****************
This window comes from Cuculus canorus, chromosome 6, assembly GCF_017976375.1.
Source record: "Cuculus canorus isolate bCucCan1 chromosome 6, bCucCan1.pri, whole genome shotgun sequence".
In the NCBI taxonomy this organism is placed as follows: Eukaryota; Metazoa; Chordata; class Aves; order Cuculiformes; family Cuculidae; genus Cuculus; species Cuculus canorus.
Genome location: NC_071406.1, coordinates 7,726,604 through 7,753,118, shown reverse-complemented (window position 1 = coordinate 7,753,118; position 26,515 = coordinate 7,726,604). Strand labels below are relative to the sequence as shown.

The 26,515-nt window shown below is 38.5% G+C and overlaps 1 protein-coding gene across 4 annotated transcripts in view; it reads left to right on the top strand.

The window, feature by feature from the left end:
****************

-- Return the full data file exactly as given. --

This window comes from Cuculus canorus, chromosome 6, assembly GCF_017976375.1.
Source record: "Cuculus canorus isolate bCucCan1 chromosome 6, bCucCan1.pri, whole genome shotgun sequence".
In the NCBI taxonomy this organism is placed as follows: Eukaryota; Metazoa; Chordata; class Aves; order Cuculiformes; family Cuculidae; genus Cuculus; species Cuculus canorus.
Genome location: NC_071406.1, coordinates 7,726,604 through 7,753,118, shown reverse-complemented (window position 1 = coordinate 7,753,118; position 26,515 = coordinate 7,726,604). Strand labels below are relative to the sequence as shown.

The 26,515-nt window shown below is 38.5% G+C and overlaps 1 protein-coding gene across 4 annotated transcripts in view; it reads left to right on the top strand.

The window, feature by feature from the left end: